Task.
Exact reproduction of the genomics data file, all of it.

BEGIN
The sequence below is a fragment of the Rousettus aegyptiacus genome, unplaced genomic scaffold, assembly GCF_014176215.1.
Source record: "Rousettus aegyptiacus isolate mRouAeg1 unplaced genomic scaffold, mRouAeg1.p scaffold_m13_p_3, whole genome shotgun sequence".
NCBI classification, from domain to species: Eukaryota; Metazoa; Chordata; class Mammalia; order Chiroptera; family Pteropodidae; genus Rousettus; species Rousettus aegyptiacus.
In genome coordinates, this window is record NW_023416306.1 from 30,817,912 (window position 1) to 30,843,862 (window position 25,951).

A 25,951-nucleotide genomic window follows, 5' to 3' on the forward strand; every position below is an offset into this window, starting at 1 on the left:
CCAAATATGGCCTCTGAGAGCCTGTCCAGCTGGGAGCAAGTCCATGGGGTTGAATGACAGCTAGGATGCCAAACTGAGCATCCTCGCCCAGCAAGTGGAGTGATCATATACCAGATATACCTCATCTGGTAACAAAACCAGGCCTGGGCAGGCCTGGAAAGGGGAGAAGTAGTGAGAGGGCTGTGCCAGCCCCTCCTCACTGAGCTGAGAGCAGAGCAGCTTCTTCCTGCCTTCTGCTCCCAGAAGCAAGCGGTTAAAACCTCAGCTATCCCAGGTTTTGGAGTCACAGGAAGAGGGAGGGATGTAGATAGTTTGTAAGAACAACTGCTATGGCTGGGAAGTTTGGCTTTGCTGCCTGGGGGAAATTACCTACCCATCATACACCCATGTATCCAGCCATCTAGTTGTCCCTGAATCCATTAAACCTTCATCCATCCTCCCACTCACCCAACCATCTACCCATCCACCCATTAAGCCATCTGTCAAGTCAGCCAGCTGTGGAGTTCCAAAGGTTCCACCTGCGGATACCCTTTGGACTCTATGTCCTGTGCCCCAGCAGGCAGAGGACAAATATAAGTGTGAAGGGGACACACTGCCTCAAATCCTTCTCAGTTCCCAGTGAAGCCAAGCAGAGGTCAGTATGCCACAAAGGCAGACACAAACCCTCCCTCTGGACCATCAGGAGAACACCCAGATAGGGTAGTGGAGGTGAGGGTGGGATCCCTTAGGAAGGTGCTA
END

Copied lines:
The sequence below is a fragment of the Rousettus aegyptiacus genome, unplaced genomic scaffold, assembly GCF_014176215.1.
Source record: "Rousettus aegyptiacus isolate mRouAeg1 unplaced genomic scaffold, mRouAeg1.p scaffold_m13_p_3, whole genome shotgun sequence".
NCBI classification, from domain to species: Eukaryota; Metazoa; Chordata; class Mammalia; order Chiroptera; family Pteropodidae; genus Rousettus; species Rousettus aegyptiacus.
In genome coordinates, this window is record NW_023416306.1 from 30,817,912 (window position 1) to 30,843,862 (window position 25,951).

A 25,951-nucleotide genomic window follows, 5' to 3' on the forward strand; every position below is an offset into this window, starting at 1 on the left:
CCAAATATGGCCTCTGAGAGCCTGTCCAGCTGGGAGCAAGTCCATGGGGTTGAATGACAGCTAGGATGCCAAACTGAGCATCCTCGCCCAGCAAGTGGAGTGATCATATACCAGATATACCTCATCTGGTAACAAAACCAGGCCTGGGCAGGCCTGGAAAGGGGAGAAGTAGTGAGAGGGCTGTGCCAGCCCCTCCTCACTGAGCTGAGAGCAGAGCAGCTTCTTCCTGCCTTCTGCTCCCAGAAGCAAGCGGTTAAAACCTCAGCTATCCCAGGTTTTGGAGTCACAGGAAGAGGGAGGGATGTAGATAGTTTGTAAGAACAACTGCTATGGCTGGGAAGTTTGGCTTTGCTGCCTGGGGGAAATTACCTACCCATCATACACCCATGTATCCAGCCATCTAGTTGTCCCTGAATCCATTAAACCTTCATCCATCCTCCCACTCACCCAACCATCTACCCATCCACCCATTAAGCCATCTGTCAAGTCAGCCAGCTGTGGAGTTCCAAAGGTTCCACCTGCGGATACCCTTTGGACTCTATGTCCTGTGCCCCAGCAGGCAGAGGACAAATATAAGTGTGAAGGGGACACACTGCCTCAAATCCTTCTCAGTTCCCAGTGAAGCCAAGCAGAGGTCAGTATGCCACAAAGGCAGACACAAACCCTCCCTCTGGACCATCAGGAGAACACCCAGATAGGGTAGTGGAGGTGAGGGTGGGATCCCTTAGGAAGGTGCTA